The Ghost Fields by Elly Griffiths
Last spring a publisher sent me a new book by Elly Griffiths, The Ghost Fields. I read it – and ordered all of the others in her Ruth Galloway mystery series and read them all on a recent visit to the left coast.
Ruth Galloway is an archaeologist working in the Norfolk, north east of London on the North Sea. This is a region of farmland and broads – home to The Swallows and Amazons, Arthur Ransome country. Ruth has a senior position at the local University and is often called in to help the police in their investigations. Her specialty is bones – dating bones to determine if any that have been found are ancient, or recent enough for the police to embark on a murder investigation.
Detective Chief Inspector Harry Nelson is the man in charge when a murder investigation is launched. He and Ruth must work closely together – sometimes too closely, as you will discover while reading this series. DCI Nelson is happily married with two teenage daughters, and Ruth is mostly not too unhappy without a permanent partner. She loves her home in the remote wilds along the North Sea shoreline.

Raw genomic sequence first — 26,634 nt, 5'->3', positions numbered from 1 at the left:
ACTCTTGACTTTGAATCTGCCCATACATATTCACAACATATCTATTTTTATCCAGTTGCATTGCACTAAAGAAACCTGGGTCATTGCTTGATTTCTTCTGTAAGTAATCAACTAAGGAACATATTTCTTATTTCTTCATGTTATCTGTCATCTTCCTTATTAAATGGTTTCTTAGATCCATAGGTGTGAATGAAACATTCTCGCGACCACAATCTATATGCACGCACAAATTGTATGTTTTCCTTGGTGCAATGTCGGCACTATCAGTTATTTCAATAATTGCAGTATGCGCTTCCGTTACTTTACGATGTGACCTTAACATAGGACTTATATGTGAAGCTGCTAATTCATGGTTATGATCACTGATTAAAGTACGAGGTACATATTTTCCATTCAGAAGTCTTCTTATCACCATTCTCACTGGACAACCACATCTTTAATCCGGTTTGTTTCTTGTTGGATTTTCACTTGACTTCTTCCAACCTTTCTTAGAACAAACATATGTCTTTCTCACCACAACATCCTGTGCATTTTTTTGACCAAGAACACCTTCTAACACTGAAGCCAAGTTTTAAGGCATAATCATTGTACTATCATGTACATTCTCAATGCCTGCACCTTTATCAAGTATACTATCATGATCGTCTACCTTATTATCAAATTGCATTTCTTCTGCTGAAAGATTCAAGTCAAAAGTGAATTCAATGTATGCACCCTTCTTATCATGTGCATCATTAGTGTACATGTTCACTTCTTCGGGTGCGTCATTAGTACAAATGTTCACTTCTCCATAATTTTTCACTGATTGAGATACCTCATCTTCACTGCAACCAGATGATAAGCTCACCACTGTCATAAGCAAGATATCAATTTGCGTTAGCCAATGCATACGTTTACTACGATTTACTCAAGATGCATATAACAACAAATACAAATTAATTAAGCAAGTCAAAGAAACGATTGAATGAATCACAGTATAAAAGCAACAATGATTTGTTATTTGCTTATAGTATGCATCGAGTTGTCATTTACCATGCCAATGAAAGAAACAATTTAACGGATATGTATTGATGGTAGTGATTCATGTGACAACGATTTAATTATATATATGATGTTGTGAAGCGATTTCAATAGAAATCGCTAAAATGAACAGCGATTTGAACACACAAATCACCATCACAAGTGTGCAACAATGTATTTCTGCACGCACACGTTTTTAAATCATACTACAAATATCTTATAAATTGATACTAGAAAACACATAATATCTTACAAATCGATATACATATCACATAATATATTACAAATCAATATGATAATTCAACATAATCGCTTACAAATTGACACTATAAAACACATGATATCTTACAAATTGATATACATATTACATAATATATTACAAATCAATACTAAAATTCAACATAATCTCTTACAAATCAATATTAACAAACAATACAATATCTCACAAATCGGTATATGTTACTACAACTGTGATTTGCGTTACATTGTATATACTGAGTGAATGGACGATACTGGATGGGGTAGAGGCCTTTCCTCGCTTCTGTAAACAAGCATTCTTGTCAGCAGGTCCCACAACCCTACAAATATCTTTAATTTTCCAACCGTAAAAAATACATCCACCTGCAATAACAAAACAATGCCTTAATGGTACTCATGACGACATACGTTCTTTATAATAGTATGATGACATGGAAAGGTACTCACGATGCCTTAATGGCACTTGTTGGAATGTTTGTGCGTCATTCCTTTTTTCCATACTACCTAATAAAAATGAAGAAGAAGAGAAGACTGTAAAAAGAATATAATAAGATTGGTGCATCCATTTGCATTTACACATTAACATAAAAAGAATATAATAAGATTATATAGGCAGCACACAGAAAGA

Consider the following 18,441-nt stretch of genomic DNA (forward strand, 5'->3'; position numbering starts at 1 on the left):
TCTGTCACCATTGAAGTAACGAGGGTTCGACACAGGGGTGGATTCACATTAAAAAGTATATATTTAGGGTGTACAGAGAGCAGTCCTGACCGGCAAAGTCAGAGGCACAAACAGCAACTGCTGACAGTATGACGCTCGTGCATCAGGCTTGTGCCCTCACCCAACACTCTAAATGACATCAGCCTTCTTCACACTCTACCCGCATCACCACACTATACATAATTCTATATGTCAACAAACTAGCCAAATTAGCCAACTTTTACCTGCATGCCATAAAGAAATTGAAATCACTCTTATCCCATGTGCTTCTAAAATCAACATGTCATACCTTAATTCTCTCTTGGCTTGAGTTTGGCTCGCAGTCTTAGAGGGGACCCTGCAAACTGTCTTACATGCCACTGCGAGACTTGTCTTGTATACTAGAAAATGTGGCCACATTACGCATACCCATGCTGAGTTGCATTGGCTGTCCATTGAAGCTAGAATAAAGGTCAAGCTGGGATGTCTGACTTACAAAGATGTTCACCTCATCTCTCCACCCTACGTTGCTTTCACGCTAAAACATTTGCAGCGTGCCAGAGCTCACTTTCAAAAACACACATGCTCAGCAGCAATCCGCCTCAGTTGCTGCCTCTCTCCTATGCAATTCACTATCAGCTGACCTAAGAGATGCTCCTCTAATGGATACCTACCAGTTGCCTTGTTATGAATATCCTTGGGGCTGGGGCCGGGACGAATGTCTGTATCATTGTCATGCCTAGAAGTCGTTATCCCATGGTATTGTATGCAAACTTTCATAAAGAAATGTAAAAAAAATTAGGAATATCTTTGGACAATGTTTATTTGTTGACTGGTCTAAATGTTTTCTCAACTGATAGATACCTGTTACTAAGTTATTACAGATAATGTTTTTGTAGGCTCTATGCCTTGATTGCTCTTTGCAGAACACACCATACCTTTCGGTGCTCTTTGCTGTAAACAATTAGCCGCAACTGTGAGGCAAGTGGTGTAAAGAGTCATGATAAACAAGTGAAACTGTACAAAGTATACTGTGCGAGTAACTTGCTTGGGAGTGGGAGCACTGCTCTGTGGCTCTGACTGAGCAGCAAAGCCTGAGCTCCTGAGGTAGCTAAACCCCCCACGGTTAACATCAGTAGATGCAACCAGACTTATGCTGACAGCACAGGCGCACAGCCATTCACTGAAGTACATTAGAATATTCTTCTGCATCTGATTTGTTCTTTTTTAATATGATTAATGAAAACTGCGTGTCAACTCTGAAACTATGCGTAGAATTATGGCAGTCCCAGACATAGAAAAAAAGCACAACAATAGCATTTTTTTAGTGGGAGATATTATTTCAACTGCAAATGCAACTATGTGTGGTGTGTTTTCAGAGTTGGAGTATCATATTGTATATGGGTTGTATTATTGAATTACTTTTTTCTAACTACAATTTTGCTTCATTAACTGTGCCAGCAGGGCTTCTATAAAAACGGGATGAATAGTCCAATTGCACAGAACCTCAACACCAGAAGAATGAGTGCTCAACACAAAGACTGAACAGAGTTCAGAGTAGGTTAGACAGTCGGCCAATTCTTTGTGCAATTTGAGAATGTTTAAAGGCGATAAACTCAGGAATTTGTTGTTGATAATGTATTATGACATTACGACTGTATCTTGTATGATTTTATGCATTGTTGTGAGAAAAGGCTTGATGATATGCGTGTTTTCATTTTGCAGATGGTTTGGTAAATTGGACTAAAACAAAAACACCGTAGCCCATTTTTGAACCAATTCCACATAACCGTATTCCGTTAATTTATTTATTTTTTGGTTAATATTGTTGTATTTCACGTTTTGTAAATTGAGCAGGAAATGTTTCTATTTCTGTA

The series begins with The Crossing Places and the disappearance of a young child. Something about the case forces DCI Nelson to think about an earlier case he was never able to solve, one that still haunts him. Is the earlier child who disappeared still alive, or is she dead? And what of the fate of the child, who has disappeared now, is there a connection or is Nelson wasting his time looking for a link? When bones are found near Ruth Galloway’s home is it possible they are of the child abducted so many years earlier? You’ll have to find out for yourself!
As with any good mystery series the characters develop with each book. In the Ruth Galloway series there is always something that involves the archaeological past and a current murder investigation. An interesting blend of history and the present time. We read about Ruth’s work at the University, her friends and family and DCI Nelson’s past and his current life as a policeman trying to balance family time and the demands of his position.
Another author who does much the same is Kate Ellis in her series featuring Detective Inspector Wesley Peterson – a series that takes place on another British coastline in Devon. Here it is Wesley’s friend, Neil, from university who is the practicing archeologist while Wesley himself has become a policeman. Kate Ellis writes a slightly “cosier” novel than Elly Griffiths but there is the same focus on the real history of a time, with an historical event connected to the present day murder investigation. All making for a very satisfying escapist reading experience.